Paying Attention Bill McDonald’s
December 2017 - Volume 17, No. 12
Between a Rock and a Fruitcake
It’s December again.
There’s no way anything can be normal during December. Just no way. I don’t even need to give examples, we already know it’s true. October and November were bad enough - like standing beside a cold lake, knowing we have to steel ourselves to jump in. No one really knows or remembers why, we just know we have to take the plunge.
Then comes December, half by surprise, half by rote, and the third half because we still wish it could work an ancient magic on us. Did we take the leap? I don’t even remember. But I do feel a sort of deep dull cold, as if on the other side of a shock to the system. I can lay in bed in the morning, challenging myself to remember how to get up. Was it always this way when December arrived? Strange, my memory isn’t even working well at the moment.
The Outside World
Then there’s the specific outsideworld of the soon-passing year 2017. As a student of the DSM-10 (the professionals’Bible of psychological diagnosis) which when set against our current President of the United States, reveals to a growing number of us a psychopathology of frightening proportions. I could even be jealous of those who can rest quietly, and with benign trust, in the face of it all. I’m afraid I sometimes know too much, and afraid of what I know. Will we survive even another year - especially in the mythic craziness of gun ownership and use, and nuclear arsenals, and bullies who tweet?Oh yes, each are, of course, meant to make the world a safer place.
Then there are ‘the mighty falling’ all around us - almost daily now, mostly men of power who forgot (or never learned) the balancing of sexual entitlement and gender responsibility. When you throw nuisance alligators into a lake, sooner or later it will overflow and the ass-biting may permanently cripple you.
The Inside World
Enter the birth of a Baby Jesus, or the mystery of the Hanukkah Lights, or someone named Santa Claus.
Mid-Winter has always needed holidays, celebrated with the darkness all around, meant to bring renewal, hope - to set the world right again.
And so, in the manic fog of each December, we struggle to remember.
My first Christmas was in a little town in Colorado, which I doubt ever reached a thousand in population. That December began with the attack on Pearl Harbor. I wish now I had asked my parents what it was like for a new preacher and his wife, still fresh from Chicago, and with a 5½-month old baby. I’m very certain his sermons focused on the hope a new baby could bring. And even now, though they are years gone, I carry that hope for them.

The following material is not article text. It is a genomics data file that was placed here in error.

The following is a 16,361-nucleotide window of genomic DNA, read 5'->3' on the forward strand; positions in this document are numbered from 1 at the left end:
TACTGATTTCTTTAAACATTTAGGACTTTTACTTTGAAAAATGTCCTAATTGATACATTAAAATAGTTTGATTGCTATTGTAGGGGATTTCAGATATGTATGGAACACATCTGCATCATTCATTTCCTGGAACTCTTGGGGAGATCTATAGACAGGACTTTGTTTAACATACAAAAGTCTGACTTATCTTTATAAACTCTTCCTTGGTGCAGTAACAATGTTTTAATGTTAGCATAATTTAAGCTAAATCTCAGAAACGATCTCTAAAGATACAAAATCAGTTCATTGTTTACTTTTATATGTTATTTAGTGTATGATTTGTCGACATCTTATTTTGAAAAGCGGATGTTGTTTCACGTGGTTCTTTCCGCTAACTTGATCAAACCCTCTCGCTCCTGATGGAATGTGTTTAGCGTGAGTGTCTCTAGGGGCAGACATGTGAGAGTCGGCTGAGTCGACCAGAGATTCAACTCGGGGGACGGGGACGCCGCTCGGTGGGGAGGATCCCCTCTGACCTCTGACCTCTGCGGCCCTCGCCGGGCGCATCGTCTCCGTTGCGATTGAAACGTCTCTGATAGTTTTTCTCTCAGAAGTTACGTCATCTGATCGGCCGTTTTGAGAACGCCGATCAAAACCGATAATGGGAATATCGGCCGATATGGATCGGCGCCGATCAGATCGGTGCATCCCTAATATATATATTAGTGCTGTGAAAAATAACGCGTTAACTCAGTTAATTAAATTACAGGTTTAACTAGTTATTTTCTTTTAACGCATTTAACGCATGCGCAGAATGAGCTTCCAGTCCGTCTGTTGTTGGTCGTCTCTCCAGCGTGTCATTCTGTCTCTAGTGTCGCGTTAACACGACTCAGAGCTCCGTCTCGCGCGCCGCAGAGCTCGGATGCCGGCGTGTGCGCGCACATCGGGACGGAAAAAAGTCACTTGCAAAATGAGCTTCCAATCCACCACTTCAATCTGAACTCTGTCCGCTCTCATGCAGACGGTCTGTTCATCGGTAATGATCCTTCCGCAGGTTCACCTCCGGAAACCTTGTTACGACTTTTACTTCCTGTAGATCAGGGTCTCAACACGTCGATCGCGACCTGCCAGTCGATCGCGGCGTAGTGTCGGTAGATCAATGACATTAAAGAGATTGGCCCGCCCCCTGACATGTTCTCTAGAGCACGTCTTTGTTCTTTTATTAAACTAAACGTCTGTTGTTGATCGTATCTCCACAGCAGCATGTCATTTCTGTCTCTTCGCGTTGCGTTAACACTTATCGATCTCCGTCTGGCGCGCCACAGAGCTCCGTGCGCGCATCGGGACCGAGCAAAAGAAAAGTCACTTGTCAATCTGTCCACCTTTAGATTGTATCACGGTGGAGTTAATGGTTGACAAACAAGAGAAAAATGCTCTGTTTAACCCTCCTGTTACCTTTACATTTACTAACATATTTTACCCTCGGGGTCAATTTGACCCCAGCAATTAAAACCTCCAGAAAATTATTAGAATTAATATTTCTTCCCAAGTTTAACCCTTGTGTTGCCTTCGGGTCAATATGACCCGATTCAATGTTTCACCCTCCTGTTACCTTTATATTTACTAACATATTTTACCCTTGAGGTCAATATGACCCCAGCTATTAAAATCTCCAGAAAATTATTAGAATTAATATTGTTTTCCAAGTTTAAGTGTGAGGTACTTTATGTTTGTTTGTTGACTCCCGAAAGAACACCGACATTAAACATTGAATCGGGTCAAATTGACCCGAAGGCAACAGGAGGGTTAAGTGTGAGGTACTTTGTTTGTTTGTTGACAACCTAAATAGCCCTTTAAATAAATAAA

And it’s ever mine to somehow pass it on to you, the people of my own life.
I have no knowledge of when she started, but my English-born mother would always make fruitcake at Christmas. Maybe even for my own first Christmas. I’m certain the recipe came across the Atlantic from her mother, and now resides under the guardianship of my sister.
Every year in early December she would gather her collection of coffee cans, small loaf pans, along with other right shaped containers, round or rectangular, from wherever they were stored during the rest of the year. She would buy candied fruit, citron (she always mentioned the citron), dates, raisins, nuts, and spices. Then sugar & flour. (There was no wine or brandy because she was a Methodist.) Some of them were wrapped for mailing to other relatives. And those packages were heavy! (Even wrapped fruitcake always felt like fruitcake - heavy, almost soft.) After all those years, I’ve still not tasted a fruitcake as good as she made. It was the only fruitcake I knew that barely had enough ‘cake’ yet still held all those rich ingredients together.
The Fruitcake Secret - A ‘cake’ that itself was rich and sparse enough to hold everything together.
My parents did a pretty good job of keeping us, when young, from the rockiness, troubles and fears of the world during those years. And as I look back, there were many. And still are.
This month is a hard and yet a rich time. More than at other times, we need each other - even though depression and busyness can so easily isolate us, the commercialism can suffocate us, and fears can deaden the soul. We can, of course, look forward to a new year - and the deeper rituals of December will also do that.
But it’s also the time of Fruitcake. A time for the knowledge and rich memories of those moments when just a little bit of rich cake is able to hold together wondrous riches.
These days fruitcake can get a bad rap. Perhaps deservedly so for its store-bought artifice of ingredients and flavor. So can some Holiday rituals themselves become stale and lifeless.
The world “out there” can be hard and frightening. A chaos of spiritless ego and greed, a place of little joy, constant enemy-making, and an almost deliberate harshness. But let’s walk about anyway, perhaps with a warm “holiday” smile. And imagine, just imagine, that you are carrying a pack with pieces of really good fruitcake to share. Fruitcake that has the grace and magic to still hold together the wonderful little pieces of goodness - that can still (and by God ever will) continue to exist in the small places of this world.
Where we live.
And to you all, my readers, from the world of my own spirit language,